I must preface this review with a caveat; there are two versions of this juice. An American import and one made in France for sale only in Europe. I first sampled the American version in New York around 2006. It smelled like a strong amber and dead flowers. Then a year or so later, I discovered that only potable alcohol was used in European perfume- due to antiquated laws reaching back to Prohibition Era. US imports use cheaper, harsher denatured alcohol.This may sometimes affect the smell of the perfume. I got the idea to order 'French CanCan' based solely on the notes. I felt that it might be better than the sample I had had in New York.
I was not disappointed! The French version is a creamy and rich floral in which each note seems to jump forward. Amber and sandalwood support rose, violet, Lily-of-the-valley and jasmine- and all nearly simultaneously. I used to think there was heliotrope here but it's not listed. This is just a glorious floral that's not too sweet. It's dignified, yet joyful. The oak moss is still lovely, too even with every body breathing down their necks- this is still a chypre. As you can tell, I'm a fan of the Parisian juice- parfum. I guess the overall effect is spicy- carnation like, but it's more violet and jasmine, too. And rose- don't forget the rose! I feel dizzy.
30th June, 2014 (last edited: 13th October, 2015)
Warm, woody spicy at first. I admit, I don't know laudanum from olibanum. This smells quite linear to me. Sadly, within an hour it turns to Play Dough on me. I guess I can live without it although it starts out nice enough.
A light, yet insistent rendition of lilac. I am reminded of Parure without the headiness. This is like a quiet veil. As beautiful and similar to any lilac I have yet to try. Just about perfect. Airy, possibly powdery but not baby powder, this is the real deal. A true soliflore of distinction. Even slightly green and citrus which prevents it from being too sweet to my nose. Sadly, this is discontinued and rare as hen's teeth. Rich and delightful as the name implies.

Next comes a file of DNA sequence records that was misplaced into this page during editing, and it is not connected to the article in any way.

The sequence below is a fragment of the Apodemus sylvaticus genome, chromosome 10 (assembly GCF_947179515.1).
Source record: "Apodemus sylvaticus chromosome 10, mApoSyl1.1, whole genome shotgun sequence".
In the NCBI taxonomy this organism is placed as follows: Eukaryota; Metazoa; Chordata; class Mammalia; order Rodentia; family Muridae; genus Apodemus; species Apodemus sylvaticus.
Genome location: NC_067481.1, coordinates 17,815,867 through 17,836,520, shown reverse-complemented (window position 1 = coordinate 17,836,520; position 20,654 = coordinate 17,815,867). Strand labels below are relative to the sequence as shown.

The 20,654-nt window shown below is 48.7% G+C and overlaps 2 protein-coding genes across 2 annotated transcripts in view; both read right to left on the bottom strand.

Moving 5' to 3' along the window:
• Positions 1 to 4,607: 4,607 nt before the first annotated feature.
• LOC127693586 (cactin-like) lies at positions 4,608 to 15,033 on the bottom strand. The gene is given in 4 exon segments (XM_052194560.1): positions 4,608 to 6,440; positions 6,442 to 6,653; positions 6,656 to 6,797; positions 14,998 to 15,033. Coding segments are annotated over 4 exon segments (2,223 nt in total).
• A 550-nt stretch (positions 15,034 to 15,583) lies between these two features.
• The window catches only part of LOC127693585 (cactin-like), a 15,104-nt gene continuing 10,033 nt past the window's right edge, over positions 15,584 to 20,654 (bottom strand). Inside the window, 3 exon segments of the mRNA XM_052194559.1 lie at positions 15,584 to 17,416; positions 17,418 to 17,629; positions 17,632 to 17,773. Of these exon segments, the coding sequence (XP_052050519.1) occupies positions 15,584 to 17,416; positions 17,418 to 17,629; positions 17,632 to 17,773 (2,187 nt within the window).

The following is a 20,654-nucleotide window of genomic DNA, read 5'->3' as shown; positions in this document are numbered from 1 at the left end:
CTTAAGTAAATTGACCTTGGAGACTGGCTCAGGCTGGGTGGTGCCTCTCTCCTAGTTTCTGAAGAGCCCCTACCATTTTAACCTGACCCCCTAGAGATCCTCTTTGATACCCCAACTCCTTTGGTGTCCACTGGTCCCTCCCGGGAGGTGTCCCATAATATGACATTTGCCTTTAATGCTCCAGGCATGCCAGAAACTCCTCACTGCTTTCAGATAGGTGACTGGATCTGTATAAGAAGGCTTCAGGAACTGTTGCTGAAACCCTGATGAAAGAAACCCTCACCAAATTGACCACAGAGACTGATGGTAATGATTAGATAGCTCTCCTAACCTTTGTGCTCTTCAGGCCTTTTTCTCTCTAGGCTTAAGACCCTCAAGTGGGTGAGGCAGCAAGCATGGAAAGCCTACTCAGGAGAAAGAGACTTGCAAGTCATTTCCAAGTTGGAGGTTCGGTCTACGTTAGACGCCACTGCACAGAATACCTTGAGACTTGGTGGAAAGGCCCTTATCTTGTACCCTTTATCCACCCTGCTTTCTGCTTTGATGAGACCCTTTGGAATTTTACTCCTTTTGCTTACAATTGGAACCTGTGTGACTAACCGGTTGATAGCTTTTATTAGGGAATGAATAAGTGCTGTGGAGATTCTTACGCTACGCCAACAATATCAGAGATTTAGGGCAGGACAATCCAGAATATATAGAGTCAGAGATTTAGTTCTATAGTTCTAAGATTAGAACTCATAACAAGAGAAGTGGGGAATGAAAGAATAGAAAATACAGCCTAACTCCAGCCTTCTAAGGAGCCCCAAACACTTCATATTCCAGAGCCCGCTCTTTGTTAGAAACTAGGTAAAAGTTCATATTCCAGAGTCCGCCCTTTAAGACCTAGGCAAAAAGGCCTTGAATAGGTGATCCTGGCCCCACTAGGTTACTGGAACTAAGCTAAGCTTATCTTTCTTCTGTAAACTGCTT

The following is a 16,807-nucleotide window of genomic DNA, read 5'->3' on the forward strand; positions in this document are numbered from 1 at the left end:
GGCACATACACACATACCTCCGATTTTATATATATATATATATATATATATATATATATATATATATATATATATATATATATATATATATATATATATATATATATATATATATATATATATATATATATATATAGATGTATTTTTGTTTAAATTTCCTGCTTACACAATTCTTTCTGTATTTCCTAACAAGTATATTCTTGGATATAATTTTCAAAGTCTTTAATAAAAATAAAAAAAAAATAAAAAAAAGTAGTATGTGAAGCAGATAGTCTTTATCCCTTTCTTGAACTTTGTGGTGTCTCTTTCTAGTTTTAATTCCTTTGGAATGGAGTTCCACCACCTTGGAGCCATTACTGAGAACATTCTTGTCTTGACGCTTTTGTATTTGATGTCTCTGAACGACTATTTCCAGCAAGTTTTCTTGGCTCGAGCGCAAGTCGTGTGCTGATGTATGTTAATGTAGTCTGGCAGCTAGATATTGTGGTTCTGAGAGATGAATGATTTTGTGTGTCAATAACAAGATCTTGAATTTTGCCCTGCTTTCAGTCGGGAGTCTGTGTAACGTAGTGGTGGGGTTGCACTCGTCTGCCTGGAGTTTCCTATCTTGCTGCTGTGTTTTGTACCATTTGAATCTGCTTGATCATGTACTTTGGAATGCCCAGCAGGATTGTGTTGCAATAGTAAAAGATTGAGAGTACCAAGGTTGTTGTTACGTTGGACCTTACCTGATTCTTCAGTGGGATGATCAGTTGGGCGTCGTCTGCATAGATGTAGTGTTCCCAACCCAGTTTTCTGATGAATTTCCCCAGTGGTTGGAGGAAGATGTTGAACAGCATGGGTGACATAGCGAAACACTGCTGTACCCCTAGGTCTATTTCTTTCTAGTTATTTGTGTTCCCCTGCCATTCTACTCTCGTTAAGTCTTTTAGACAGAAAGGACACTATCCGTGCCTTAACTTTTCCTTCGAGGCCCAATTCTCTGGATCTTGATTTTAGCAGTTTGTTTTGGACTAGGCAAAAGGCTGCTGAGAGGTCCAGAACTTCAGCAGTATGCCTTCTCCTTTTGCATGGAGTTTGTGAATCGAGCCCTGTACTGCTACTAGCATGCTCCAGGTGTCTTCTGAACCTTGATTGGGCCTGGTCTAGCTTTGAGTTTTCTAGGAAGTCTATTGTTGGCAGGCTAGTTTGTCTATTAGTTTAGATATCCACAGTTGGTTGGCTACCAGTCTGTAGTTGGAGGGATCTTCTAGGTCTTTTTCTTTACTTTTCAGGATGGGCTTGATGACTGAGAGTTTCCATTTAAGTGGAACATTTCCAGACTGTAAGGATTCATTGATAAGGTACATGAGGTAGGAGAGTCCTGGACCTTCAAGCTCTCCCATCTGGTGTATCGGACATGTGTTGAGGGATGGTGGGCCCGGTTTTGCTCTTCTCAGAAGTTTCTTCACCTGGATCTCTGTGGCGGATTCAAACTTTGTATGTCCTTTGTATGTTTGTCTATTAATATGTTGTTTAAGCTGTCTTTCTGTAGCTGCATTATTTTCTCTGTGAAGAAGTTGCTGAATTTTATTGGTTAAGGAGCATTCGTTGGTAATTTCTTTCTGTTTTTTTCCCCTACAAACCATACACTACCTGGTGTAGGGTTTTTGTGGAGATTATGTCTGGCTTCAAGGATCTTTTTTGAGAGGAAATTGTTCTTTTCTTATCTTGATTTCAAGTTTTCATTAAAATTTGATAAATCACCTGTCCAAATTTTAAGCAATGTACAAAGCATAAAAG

Charming jasmine and mimosa come forward tempered by the green Mandarine and lemon opening. Fresh, white floral- dignified but playful. I usually don't care for mimosa but here it takes it up a notch to a slightly edgier space. Without it, it would be a little too creamy and predictable. This is definitely sweet, but not powdery. Tangy and vanilla musk keep the whole composition precise and spring-like.
A sensuous, boozy tapestry. Great silage and tenacity. Overall woody (cedar) and gourmand vanilla dominate although the violet and peach are cleverly blended to add a juicy, fruity aspect. This gets under the skin and in the sinuses like no other scent I know. Notes are; violet, peach, plum, rose, cardamom, cinnamon, clove, musk, Atlas cedarwood, and vanilla. It is available from Les Salons du Palais Royal. Woods and vodka- what more can I say?
I'm surprised there are few mentions of the heliotrope here. I get a strong wave at the start and amber as well. This feels like a safer version of L'Heure Bleue. Which could come in handy since LHB can get a bit intense for the uninitiated and is difficult to wear when you're out and about. There is definitely vanilla, too. The mandarine I'll take on faith, since I can't pick it out. But over the course of the fragrance the heliotrope and amber amplify and combine in a symphonic orgy. It is a joy!